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  • You get a lot of questions about living things when you spend some time speaking about them and showing them to people. The place I work now gives me plenty of opportunities to hear these questions. I pick up a horsecrab here in Woods Hole and I'll be asked if it bites or if it stings. Others want to know how big things grow or how fast they can run. I appreciate the questions. It reminds me why I do what I do.

    My work is in biodiversity informatics. That is, I work in a field that focuses on answering questions about biodiversity by making it easier to manage and move the data and information about species from one place to another. Sometimes I get so focused on the technical parts of all this that I sometimes lose sight of what it is all about. That is, until I get the question.

    You'd think after all this time I could handle most any question, yet I still get stuck on the one that might be most important of all. The one which, in the best of worlds, wouldn't be asked at all but simply reflects an ingrained perspective about nature that will ultimately lead to its demise.

    "What good is it?"

    As an American, I come from a developed, industrial country where our views toward the natural world seem to mimic our views regarding industrial growth. That value is an attribute of utility, particularly immediate utility. This shouldn't come as any surprise. Our society is governed by processes and values that prioritize profit value over any other value and often at the expense of human society and dignity. There's little wonder we see the natural world the same way.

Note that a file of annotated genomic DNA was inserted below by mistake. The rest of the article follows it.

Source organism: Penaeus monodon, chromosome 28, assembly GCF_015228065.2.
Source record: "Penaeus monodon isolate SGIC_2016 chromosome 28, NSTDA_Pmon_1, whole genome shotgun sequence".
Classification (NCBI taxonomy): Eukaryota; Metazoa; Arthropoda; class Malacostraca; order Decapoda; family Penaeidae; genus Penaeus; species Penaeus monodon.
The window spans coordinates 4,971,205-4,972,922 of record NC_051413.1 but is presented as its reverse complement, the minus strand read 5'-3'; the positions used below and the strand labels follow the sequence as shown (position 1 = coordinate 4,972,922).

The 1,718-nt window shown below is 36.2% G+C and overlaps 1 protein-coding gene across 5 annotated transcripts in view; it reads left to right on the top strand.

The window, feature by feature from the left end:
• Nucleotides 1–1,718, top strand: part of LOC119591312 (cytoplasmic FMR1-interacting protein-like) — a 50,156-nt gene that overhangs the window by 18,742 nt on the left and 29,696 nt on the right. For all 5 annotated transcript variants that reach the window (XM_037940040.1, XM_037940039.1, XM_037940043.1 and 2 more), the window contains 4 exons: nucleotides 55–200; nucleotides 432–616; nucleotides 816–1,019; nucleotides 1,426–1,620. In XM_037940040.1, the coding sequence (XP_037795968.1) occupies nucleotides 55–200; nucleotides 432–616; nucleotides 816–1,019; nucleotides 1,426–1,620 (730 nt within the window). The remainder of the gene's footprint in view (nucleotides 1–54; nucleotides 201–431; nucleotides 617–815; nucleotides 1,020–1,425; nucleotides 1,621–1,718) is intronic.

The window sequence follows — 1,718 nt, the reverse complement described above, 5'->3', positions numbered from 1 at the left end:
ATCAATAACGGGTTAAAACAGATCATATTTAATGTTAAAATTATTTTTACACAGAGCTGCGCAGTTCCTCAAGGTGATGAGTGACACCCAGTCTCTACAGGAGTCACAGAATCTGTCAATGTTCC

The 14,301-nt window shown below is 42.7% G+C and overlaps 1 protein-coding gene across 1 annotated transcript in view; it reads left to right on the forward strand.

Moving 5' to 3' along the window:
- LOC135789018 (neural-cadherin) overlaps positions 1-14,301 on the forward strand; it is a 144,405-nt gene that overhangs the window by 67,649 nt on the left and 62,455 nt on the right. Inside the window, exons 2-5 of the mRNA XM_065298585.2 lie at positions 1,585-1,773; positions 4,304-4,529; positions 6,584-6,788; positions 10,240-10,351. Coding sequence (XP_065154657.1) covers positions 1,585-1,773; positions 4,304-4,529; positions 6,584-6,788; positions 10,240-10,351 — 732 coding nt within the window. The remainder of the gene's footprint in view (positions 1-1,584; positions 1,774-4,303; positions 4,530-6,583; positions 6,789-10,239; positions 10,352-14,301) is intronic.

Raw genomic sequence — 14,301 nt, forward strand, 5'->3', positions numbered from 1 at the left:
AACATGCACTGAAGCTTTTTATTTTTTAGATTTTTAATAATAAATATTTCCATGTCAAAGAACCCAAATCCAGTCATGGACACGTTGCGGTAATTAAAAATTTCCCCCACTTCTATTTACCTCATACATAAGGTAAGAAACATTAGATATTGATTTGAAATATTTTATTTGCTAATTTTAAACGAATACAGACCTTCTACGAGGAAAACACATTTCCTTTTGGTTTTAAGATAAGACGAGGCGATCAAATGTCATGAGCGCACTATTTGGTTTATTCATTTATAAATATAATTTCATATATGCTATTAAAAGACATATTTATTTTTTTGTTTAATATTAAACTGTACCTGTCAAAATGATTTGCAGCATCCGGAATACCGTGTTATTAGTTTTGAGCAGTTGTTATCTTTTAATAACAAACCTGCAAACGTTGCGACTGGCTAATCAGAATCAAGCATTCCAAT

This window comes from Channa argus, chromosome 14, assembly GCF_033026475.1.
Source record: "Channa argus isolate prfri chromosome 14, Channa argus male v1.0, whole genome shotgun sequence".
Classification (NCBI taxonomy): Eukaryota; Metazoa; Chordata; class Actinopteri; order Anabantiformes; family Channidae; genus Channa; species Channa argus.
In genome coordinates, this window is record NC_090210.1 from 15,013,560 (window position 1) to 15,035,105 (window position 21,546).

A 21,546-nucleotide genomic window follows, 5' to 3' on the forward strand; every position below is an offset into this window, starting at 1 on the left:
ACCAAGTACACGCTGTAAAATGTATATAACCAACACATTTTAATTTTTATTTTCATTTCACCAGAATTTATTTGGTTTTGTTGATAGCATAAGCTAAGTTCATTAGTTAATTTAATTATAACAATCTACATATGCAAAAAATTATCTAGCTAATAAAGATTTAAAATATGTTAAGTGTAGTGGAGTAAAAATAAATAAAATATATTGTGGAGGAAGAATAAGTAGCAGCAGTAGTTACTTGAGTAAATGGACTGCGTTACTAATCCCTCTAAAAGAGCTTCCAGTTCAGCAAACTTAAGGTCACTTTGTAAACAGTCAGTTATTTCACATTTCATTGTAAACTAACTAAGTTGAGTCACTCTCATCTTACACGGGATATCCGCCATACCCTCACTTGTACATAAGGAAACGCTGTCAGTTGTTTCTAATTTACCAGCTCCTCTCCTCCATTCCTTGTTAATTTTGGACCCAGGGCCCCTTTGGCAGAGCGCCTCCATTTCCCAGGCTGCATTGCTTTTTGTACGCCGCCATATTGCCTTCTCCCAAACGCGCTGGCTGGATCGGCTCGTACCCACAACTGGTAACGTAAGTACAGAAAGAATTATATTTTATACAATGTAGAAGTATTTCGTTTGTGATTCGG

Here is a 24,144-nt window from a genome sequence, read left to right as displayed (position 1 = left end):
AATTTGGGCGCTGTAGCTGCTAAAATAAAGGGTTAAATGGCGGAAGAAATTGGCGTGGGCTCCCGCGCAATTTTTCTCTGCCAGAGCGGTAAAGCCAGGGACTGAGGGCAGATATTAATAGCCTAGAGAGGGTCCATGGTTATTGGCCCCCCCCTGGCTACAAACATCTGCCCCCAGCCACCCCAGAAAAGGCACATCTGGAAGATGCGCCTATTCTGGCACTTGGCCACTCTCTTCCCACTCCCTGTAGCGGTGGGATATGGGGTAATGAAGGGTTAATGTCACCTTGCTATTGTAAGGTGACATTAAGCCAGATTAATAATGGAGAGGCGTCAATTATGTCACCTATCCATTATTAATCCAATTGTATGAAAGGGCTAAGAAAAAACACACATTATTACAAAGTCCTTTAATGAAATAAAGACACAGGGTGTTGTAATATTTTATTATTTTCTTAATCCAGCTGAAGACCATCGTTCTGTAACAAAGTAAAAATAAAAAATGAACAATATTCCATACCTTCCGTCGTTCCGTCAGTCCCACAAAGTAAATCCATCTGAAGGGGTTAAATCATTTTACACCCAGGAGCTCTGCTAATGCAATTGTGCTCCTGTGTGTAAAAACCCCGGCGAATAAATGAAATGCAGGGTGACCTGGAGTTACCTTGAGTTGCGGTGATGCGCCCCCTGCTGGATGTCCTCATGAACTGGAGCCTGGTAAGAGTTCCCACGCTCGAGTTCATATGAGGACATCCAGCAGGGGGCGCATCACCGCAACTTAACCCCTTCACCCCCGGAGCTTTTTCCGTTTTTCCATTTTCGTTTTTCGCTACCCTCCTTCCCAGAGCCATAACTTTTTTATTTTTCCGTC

This flower grows in a small pool in a temple in the heart of Bangkok. Every year the flowers bloom here and add their color and beauty to this place. I can understand why the devoted would plant them here. They lend color and calm to this holy place and connect it to the living world. This story, however, is not about the flower at all. It's about the bees.

    The bees in this photo are doing what most bees, large or small do over the course of their lives. They are collecting pollen and in so doing, they deposit pollen from other flowers on this one. They enable this plant to produce the seeds from which new flowers will emerge to decorate other temples. I marvel at their tiny size and wonder how did they get here? Where do they go at night? How can they make it here?

    A sharp slapping sound draws me out of my thoughts and I turn to see a tourist brushing an insect from her arm. Her husband has been waiting for me to move so he too can photograph the beautiful scene. I rise and move along, looking for another memento to show when I get home. The noise of the city intrudes again. The bees remain, doing a small job quietly and well.
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